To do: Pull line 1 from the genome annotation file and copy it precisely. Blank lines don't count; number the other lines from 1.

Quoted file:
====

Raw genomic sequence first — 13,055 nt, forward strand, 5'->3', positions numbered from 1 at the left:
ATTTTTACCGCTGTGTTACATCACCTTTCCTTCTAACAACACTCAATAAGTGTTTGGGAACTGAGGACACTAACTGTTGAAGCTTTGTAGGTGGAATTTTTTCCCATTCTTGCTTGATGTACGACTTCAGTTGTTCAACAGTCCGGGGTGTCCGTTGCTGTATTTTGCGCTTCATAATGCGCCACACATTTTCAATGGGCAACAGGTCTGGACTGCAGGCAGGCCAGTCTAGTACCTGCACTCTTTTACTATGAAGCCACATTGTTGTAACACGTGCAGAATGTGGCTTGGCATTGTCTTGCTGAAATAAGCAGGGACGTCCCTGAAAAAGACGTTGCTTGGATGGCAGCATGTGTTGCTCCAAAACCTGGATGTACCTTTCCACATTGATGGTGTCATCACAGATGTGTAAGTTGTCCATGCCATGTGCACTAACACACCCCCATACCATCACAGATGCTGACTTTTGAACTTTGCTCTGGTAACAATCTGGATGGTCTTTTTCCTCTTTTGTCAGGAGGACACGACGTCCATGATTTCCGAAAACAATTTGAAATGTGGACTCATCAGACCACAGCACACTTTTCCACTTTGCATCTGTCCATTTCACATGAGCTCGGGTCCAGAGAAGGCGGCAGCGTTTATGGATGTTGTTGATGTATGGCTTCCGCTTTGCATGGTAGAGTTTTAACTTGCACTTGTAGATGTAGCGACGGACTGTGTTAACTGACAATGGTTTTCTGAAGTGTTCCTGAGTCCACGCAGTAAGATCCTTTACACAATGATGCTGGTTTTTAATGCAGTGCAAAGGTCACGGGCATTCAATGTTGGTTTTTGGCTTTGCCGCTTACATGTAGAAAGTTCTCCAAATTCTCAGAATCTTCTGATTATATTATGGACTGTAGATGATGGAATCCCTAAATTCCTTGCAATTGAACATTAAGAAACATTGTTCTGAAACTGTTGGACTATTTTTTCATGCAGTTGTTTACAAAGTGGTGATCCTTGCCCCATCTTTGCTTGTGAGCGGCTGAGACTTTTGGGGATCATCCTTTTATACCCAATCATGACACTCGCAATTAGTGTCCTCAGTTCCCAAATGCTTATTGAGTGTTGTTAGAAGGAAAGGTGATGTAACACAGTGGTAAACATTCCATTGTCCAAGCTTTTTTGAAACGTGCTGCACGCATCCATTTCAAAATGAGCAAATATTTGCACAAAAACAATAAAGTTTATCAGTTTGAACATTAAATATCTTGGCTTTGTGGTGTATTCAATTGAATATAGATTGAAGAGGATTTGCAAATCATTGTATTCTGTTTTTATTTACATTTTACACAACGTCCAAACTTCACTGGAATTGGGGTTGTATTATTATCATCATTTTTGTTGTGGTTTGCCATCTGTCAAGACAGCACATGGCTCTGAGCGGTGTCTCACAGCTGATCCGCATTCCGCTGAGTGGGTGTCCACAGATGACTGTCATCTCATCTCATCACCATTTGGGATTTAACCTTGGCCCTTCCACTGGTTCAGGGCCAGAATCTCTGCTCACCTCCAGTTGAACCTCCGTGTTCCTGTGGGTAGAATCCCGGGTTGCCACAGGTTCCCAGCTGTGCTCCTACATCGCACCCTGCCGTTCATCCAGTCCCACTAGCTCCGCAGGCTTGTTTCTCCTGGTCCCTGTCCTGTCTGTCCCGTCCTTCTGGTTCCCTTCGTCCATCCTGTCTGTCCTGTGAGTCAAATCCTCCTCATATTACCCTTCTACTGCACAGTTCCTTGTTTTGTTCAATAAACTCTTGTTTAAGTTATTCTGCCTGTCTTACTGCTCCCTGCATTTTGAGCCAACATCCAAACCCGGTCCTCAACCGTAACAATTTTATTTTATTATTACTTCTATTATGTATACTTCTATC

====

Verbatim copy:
Raw genomic sequence first — 13,055 nt, forward strand, 5'->3', positions numbered from 1 at the left: